What makes The Father such an impressive film is the complex script co-written by Oscar winning screenwriter Christopher Hampton (Dangerous Liaisons) along with Florian Zeller and the ever-shifting non-linear narrative is expertly edited by Yorgos Lamprinos, deceptively drawing the audience into a world which is both imaginary and instantly recognizable. The last battle ground in a family is always the home.

Significantly, The Father is a sharp and relevant film commenting on how the elderly are treated and how they can suffer emotionally, psychologically and mentally, without fully grasping what is happening to them. How this old age deterioration of dementia can have a devastating effect on their children.

Intelligently acted and elegantly crafted, The Father is a stunning work of dramatic art expertly transferred to the cinema.

Based on the play by Florian Zeller, The Father is a masterclass of screen acting and gets a film rating of 9.5 out of 10. Highly recommended viewing.

The Apex Solution

Godzilla vs Kong

Director: Adam Wingard

Cast: Alexander Skarsgard, Rebecca Hall, Millie Bobby Brown, Brian Tyree Henry, Lance Reddick, Shun Oguri, Kyle Chandler, Demian Bichir, Kaylee Hottle

There is something magical about watching a film on the big screen. It’s the brief, tense moment, when a deaf little girl manages to communicate in sign language to the biggest gorilla on the planet: King Kong. It’s that moment when a passive bay adjacent to a coastal city like Pensacola or Hong Kong is disrupted by the appearance of Godzilla’s menacing lizard like body, foreshadowing the impending destruction which will occur.

Director Adam Wingard’s Godzilla vs Kong is the reason that cinemas should not be closed down in favour of fashionable streaming services. It’s that amazing cinematic film which has to be seen on the Big Screen.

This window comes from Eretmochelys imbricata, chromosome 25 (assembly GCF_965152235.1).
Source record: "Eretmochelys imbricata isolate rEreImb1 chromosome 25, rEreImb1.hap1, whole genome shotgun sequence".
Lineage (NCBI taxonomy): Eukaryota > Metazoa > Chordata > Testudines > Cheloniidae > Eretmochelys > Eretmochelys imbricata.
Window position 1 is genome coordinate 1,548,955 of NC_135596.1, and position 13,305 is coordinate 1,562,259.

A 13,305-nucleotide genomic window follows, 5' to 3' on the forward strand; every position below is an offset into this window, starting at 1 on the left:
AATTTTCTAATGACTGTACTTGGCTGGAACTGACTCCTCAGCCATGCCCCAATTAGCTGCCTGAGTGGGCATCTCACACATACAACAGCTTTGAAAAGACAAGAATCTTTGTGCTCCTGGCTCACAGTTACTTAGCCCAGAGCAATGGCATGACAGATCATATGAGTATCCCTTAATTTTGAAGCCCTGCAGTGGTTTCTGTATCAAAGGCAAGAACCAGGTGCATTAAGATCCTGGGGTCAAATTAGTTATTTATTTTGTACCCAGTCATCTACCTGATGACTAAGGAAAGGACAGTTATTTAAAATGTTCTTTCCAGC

Wrapping up the Godzilla trilogy and tying in as the sequel to Kong: Skull Island, Godzilla vs Kong has a fantastic cast include Golden Globe winner Alexander Skarsgard (Big Little Lies) as Nathan Lind, Rebecca Hall (Frost/Nixon) as Dr Irene Andrews and British star Millie Bobby Brown who reprises her role as Madison Russell along with Kyle Chandler who plays her father Mark Russell. Also in the cast are Brian Tyree Henry (If Beale Street Could Talk, Widows, Hotel Artemis) as conspiracy theorist podcaster Bernie Hayes and Oscar nominee Demian Bichir (A Better Life) as the evil corporate villain and head of Apex industries Walter Simmons who develops a mechanical Godzilla to take out the real Godzilla.

The star of Godzilla vs Kong is the deaf actress Kaylee Hottle who plays the little girl Jia who manages to communicate with Kong much to the surprise of Dr Andrews.

In monster films, the script and characterisation takes a back seat to the action sequences and Godzilla vs Kong is no exception. The story is action packed ably assisted with dazzling special effects leading up to a spectacular fight sequence in between the neon lit skyscrapers of Hong Kong, in which much of these mega-skyscrapers topple like a house of cards as Kong and Godzilla battle it out, two primordially massive beasts tearing the planet apart only to be confronted by an even greater mechanical monster.

If audiences enjoyed 2017’s Kong: Skull Island and 2019’s Godzilla, King of Monsters, then they will love 2021’s Godzilla vs Kong which is a fitting finale for a monster film trilogy. With excellent special effects and monsters that create empathy for the audiences, viewers will either be on team Kong or team Godzilla.

Godzilla vs Kong is big budget action film best to be seen in a cinema and doesn’t pretend to be anything other than a kick-ass Monster film. This action packed film gets a rating of 7 out of 10 and is highly recommended for escapist fantasy and is suitable for the whole family.

Support your local cinema and buy a ticket to watch Godzilla vs Kong.